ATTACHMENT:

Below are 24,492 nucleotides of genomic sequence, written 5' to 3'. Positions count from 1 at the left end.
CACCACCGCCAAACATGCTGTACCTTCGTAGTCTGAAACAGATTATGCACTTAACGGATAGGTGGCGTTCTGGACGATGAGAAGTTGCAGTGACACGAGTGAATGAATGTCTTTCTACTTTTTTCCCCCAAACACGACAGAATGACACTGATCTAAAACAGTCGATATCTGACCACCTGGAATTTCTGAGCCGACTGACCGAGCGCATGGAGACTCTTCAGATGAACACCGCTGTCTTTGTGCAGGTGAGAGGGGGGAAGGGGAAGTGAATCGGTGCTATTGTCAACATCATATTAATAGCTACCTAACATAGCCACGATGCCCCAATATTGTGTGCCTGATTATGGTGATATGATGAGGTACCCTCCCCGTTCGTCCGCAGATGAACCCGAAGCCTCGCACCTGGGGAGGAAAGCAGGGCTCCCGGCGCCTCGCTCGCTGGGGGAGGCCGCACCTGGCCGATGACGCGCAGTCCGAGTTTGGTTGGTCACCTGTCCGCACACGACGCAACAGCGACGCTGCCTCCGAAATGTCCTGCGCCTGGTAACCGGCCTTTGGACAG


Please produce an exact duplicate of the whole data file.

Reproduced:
Below are 24,492 nucleotides of genomic sequence, written 5' to 3'. Positions count from 1 at the left end.
CACCACCGCCAAACATGCTGTACCTTCGTAGTCTGAAACAGATTATGCACTTAACGGATAGGTGGCGTTCTGGACGATGAGAAGTTGCAGTGACACGAGTGAATGAATGTCTTTCTACTTTTTTCCCCCAAACACGACAGAATGACACTGATCTAAAACAGTCGATATCTGACCACCTGGAATTTCTGAGCCGACTGACCGAGCGCATGGAGACTCTTCAGATGAACACCGCTGTCTTTGTGCAGGTGAGAGGGGGGAAGGGGAAGTGAATCGGTGCTATTGTCAACATCATATTAATAGCTACCTAACATAGCCACGATGCCCCAATATTGTGTGCCTGATTATGGTGATATGATGAGGTACCCTCCCCGTTCGTCCGCAGATGAACCCGAAGCCTCGCACCTGGGGAGGAAAGCAGGGCTCCCGGCGCCTCGCTCGCTGGGGGAGGCCGCACCTGGCCGATGACGCGCAGTCCGAGTTTGGTTGGTCACCTGTCCGCACACGACGCAACAGCGACGCTGCCTCCGAAATGTCCTGCGCCTGGTAACCGGCCTTTGGACAG